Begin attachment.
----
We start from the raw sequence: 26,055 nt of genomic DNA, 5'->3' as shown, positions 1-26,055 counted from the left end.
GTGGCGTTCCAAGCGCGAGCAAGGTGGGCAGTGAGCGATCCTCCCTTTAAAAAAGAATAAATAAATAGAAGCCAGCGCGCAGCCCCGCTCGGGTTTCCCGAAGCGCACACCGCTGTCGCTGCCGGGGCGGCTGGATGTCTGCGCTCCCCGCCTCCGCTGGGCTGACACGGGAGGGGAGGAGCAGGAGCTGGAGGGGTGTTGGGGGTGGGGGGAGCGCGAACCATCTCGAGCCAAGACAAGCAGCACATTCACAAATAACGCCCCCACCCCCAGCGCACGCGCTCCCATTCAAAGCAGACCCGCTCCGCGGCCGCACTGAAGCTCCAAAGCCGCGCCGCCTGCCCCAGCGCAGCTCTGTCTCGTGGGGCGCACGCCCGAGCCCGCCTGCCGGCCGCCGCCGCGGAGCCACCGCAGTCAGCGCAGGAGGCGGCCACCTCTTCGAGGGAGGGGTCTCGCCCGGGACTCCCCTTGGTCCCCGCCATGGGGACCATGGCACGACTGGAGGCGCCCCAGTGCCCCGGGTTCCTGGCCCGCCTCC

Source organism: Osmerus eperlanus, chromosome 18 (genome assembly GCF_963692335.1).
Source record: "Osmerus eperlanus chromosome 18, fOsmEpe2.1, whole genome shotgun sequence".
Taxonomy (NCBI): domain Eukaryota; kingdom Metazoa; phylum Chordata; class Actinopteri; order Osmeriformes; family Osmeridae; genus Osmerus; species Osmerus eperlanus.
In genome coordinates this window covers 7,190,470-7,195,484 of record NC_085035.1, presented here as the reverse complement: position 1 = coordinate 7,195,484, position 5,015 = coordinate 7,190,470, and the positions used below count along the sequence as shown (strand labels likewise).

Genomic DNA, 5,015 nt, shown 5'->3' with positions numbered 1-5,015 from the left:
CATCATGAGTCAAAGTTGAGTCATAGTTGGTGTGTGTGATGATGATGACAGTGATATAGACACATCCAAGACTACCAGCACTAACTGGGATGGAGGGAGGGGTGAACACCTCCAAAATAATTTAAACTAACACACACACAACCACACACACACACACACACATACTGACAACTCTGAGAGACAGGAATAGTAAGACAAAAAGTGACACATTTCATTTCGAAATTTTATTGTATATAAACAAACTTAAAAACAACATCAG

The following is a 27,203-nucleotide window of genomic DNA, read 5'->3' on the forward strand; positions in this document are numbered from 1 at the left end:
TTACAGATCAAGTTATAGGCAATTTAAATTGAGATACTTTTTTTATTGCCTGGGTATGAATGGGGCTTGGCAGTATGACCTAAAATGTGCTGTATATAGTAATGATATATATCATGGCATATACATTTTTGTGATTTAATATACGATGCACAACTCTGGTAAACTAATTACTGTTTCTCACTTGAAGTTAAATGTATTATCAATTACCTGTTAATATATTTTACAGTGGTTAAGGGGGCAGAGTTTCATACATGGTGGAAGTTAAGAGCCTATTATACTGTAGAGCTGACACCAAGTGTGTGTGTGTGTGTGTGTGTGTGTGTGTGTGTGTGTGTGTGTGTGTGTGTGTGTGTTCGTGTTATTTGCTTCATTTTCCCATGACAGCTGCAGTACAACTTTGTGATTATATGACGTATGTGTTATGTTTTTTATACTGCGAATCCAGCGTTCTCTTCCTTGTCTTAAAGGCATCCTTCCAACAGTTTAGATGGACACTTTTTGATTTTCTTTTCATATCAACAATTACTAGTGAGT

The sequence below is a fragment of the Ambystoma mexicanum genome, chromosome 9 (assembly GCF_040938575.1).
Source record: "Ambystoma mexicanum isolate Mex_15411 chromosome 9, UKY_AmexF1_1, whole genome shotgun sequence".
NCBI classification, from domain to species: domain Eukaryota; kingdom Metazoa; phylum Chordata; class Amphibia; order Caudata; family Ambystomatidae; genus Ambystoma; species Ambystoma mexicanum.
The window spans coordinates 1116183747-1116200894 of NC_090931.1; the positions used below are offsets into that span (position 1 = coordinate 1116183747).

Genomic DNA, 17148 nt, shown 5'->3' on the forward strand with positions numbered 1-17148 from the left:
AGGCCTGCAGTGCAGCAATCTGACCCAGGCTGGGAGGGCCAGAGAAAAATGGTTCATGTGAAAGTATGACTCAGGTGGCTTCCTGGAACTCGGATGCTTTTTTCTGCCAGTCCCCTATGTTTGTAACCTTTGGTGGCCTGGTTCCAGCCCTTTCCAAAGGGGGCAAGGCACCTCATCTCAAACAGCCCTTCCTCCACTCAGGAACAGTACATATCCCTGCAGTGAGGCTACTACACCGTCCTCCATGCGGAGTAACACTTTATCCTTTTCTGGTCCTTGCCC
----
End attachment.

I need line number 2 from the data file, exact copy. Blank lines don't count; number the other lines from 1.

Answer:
GTGGCGTTCCAAGCGCGAGCAAGGTGGGCAGTGAGCGATCCTCCCTTTAAAAAAGAATAAATAAATAGAAGCCAGCGCGCAGCCCCGCTCGGGTTTCCCGAAGCGCACACCGCTGTCGCTGCCGGGGCGGCTGGATGTCTGCGCTCCCCGCCTCCGCTGGGCTGACACGGGAGGGGAGGAGCAGGAGCTGGAGGGGTGTTGGGGGTGGGGGGAGCGCGAACCATCTCGAGCCAAGACAAGCAGCACATTCACAAATAACGCCCCCACCCCCAGCGCACGCGCTCCCATTCAAAGCAGACCCGCTCCGCGGCCGCACTGAAGCTCCAAAGCCGCGCCGCCTGCCCCAGCGCAGCTCTGTCTCGTGGGGCGCACGCCCGAGCCCGCCTGCCGGCCGCCGCCGCGGAGCCACCGCAGTCAGCGCAGGAGGCGGCCACCTCTTCGAGGGAGGGGTCTCGCCCGGGACTCCCCTTGGTCCCCGCCATGGGGACCATGGCACGACTGGAGGCGCCCCAGTGCCCCGGGTTCCTGGCCCGCCTCC